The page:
What is Peat?

Who is this guy called 'peat'? by M. Finlayson and M. Moser

Peat is a dark fibrous material created when 'decomposition fails to keep pace with the production of organic matter'. It is the first stage of transformation of plant matter into coal. Although peat is created under specific conditions (waterlogging, lack of oxygen or nutrients, high acidity or low temperatures), peat can be found in many types of wetlands. Marshes, swamps, floodplains and coastal wetlands may contain peat, however, where the peat deposits are greater than 300-400mm in depth, a distinctive variety of ecosystems are created. Known collectively as 'mires' these complex ecosystems (which include bogs and fens) are very susceptible to even the slightest change in hydrological regime, vegetation cover or grazing.

Bogs form where rain and snow directly feed an already high watertable. This results in waterlogged soil with reduced oxygen levels. Rainfall leaches nutrients from the soil, and acid is produced as the organic matter continues to slowly ferment. Bogs can thus be characterised by acid-loving vegetation. Of particular importance are the Sphagnum bog mosses which can hold more than ten times their dry weight of water.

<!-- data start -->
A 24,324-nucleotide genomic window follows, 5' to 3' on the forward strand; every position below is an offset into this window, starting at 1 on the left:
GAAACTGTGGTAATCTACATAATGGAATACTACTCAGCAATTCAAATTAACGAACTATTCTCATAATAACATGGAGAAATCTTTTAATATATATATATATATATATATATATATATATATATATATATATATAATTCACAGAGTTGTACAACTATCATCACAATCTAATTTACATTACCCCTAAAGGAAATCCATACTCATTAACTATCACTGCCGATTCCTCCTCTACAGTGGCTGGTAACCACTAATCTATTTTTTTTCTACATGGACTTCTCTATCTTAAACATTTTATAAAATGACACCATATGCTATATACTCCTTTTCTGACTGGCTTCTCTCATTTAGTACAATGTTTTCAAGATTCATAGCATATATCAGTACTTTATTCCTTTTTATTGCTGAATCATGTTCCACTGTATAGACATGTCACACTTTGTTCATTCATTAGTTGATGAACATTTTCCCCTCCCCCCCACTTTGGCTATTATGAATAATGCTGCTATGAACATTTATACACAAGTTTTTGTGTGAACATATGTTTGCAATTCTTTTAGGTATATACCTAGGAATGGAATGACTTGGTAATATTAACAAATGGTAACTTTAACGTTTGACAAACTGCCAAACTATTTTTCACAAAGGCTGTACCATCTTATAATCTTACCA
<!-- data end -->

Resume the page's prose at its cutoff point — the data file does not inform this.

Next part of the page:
Fens, on the other hand, are fed by ground water or by interior drainage into hollows (rather than by precipitation). These wetlands are higher in nutrient content than bogs, but are still able to produce peat. Their greater nutrient content and lower acidity means that fens support very different vegetation from bogs. Luxuriant and species-rich covers of reeds, sedges and herbs are not uncommon.

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Drawn and condensed from: Finlayson, M and Moser, M. Wetlands. International Waterfowl and Wetlands Research Bureau (IWRB), 1991 and reprinted in Wetlands Australia, no. 6, July 1997, p. 7.



This site has been designed, researched and produced by Sharon Beder

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